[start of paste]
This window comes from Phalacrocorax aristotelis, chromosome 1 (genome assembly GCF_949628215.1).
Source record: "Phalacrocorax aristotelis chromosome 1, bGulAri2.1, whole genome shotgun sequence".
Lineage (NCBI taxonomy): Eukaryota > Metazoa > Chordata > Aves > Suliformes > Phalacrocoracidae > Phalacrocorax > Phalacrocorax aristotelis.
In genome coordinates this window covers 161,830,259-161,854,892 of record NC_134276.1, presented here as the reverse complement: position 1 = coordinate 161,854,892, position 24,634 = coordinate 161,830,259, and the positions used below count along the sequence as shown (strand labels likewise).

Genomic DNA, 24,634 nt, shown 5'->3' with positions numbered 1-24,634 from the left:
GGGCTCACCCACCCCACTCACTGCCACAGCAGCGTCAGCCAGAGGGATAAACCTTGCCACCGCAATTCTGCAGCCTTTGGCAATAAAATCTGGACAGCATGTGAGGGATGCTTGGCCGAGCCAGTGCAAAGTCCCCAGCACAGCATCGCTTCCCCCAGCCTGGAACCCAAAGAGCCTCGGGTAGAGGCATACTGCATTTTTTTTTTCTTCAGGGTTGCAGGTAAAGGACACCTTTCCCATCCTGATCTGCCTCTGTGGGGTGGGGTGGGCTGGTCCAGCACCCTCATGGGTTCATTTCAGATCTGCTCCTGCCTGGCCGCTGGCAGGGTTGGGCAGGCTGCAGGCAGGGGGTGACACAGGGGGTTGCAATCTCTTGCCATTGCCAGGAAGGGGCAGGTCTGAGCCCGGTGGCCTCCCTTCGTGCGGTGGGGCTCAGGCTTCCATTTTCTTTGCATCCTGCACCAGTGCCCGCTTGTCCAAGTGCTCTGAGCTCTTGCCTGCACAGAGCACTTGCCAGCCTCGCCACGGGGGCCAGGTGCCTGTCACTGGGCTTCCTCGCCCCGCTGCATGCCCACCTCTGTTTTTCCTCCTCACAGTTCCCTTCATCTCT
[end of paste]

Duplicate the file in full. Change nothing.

This window comes from Phalacrocorax aristotelis, chromosome 1 (genome assembly GCF_949628215.1).
Source record: "Phalacrocorax aristotelis chromosome 1, bGulAri2.1, whole genome shotgun sequence".
Lineage (NCBI taxonomy): Eukaryota > Metazoa > Chordata > Aves > Suliformes > Phalacrocoracidae > Phalacrocorax > Phalacrocorax aristotelis.
In genome coordinates this window covers 161,830,259-161,854,892 of record NC_134276.1, presented here as the reverse complement: position 1 = coordinate 161,854,892, position 24,634 = coordinate 161,830,259, and the positions used below count along the sequence as shown (strand labels likewise).

Genomic DNA, 24,634 nt, shown 5'->3' with positions numbered 1-24,634 from the left:
GGGCTCACCCACCCCACTCACTGCCACAGCAGCGTCAGCCAGAGGGATAAACCTTGCCACCGCAATTCTGCAGCCTTTGGCAATAAAATCTGGACAGCATGTGAGGGATGCTTGGCCGAGCCAGTGCAAAGTCCCCAGCACAGCATCGCTTCCCCCAGCCTGGAACCCAAAGAGCCTCGGGTAGAGGCATACTGCATTTTTTTTTTCTTCAGGGTTGCAGGTAAAGGACACCTTTCCCATCCTGATCTGCCTCTGTGGGGTGGGGTGGGCTGGTCCAGCACCCTCATGGGTTCATTTCAGATCTGCTCCTGCCTGGCCGCTGGCAGGGTTGGGCAGGCTGCAGGCAGGGGGTGACACAGGGGGTTGCAATCTCTTGCCATTGCCAGGAAGGGGCAGGTCTGAGCCCGGTGGCCTCCCTTCGTGCGGTGGGGCTCAGGCTTCCATTTTCTTTGCATCCTGCACCAGTGCCCGCTTGTCCAAGTGCTCTGAGCTCTTGCCTGCACAGAGCACTTGCCAGCCTCGCCACGGGGGCCAGGTGCCTGTCACTGGGCTTCCTCGCCCCGCTGCATGCCCACCTCTGTTTTTCCTCCTCACAGTTCCCTTCATCTCT